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White-Throated Capuchin Monkey, Cebus capucinus
Photos by Andy Smyth, Photographer. ©

Meet the Family
Name Details
Bananas Female, born at Glasgow Zoopark 02/07/1980.
Scruggs Male, born at Glasgow Zoopark 04/11/1989
Scotty Male, born 22/06/1996
(Parents: Bananas and Scruggs)
Harvey Male, born 03/09/1999
(Parents: Bananas and Scruggs)
Brothers Kept separate from the family
Chico Male, born 10/12/1990
(Parents: Suzy and Percy)
Bobo Male, born 28/10/1992
(Parents: Bananas and Percy)

Glasgow ZooPark has maintained this group since the original pair arrived in 1972. Since then as the majority of births have been of males, they have been moved on to other zoos on maturity.

Black and white markings on the head probably assist recognition of individuals, especially in the shadowy conditions of tropical forest.

They are called Capuchins because of their resemblance to Capuchin Friars who wore a black cap or capuche.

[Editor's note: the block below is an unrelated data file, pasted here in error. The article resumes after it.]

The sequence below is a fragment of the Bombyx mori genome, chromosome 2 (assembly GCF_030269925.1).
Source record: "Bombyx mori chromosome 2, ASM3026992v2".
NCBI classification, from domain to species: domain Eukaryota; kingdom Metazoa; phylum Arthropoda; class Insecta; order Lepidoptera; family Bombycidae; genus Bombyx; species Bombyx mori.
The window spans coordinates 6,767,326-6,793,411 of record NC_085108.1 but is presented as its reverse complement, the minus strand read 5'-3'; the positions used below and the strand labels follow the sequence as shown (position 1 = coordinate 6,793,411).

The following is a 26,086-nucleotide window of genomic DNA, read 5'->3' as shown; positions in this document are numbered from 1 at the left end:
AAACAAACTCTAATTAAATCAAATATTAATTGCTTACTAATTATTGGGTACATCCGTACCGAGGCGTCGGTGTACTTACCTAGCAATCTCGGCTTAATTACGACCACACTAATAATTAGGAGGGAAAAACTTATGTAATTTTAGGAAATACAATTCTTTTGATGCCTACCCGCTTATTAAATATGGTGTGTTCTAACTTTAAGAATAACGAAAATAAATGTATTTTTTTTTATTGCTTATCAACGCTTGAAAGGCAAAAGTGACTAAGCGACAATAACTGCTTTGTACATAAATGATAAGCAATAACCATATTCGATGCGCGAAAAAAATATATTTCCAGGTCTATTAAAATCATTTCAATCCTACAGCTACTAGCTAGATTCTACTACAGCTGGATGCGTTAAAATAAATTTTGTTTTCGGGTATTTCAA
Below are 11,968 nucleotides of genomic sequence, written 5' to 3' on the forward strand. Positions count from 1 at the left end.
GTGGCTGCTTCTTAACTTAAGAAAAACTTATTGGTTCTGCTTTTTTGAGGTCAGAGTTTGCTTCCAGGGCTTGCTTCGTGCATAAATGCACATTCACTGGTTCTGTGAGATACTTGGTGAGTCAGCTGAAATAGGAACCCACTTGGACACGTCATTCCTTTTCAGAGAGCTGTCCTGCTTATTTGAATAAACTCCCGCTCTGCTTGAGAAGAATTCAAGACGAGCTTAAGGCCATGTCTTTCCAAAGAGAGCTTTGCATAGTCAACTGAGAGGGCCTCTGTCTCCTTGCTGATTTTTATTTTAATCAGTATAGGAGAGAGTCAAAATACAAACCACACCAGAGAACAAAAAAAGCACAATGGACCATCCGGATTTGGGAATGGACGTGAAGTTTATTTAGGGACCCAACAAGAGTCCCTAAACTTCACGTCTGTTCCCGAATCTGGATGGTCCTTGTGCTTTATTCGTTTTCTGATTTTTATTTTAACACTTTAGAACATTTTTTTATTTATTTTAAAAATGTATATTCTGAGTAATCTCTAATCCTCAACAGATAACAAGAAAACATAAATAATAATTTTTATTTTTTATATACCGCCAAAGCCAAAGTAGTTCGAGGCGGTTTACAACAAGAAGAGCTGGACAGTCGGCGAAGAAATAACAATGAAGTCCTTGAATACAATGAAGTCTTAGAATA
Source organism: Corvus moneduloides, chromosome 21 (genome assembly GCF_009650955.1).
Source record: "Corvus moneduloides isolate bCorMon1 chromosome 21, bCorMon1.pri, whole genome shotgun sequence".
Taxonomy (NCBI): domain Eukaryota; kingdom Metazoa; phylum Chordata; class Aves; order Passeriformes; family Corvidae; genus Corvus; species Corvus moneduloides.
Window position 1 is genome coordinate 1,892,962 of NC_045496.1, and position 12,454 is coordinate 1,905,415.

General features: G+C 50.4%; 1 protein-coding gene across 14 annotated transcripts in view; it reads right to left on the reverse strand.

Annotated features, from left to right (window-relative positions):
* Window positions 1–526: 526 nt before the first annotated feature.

Vibrissae - specialised tactile hairs - on the brows, cheeks, lips and chin.

Prehensile tail - an adaptation to tree living only found in some New World monkeys. Strictly speaking Capuchins have a semi-prehensile tail unlike, for example, Spider monkeys.

Their eyes are at the front of the head as in humans, allowing stereoscopic vision (depth perception), a big advantage in judging distances between branches. Widely spaced nostrils - pointing sideways are typical of New World primates.
The nostrils of humans point forwards, indicating we are Old World primates.
Capuchin's fingers and toes are flexible and able to grasp which is a characteristic of all primates.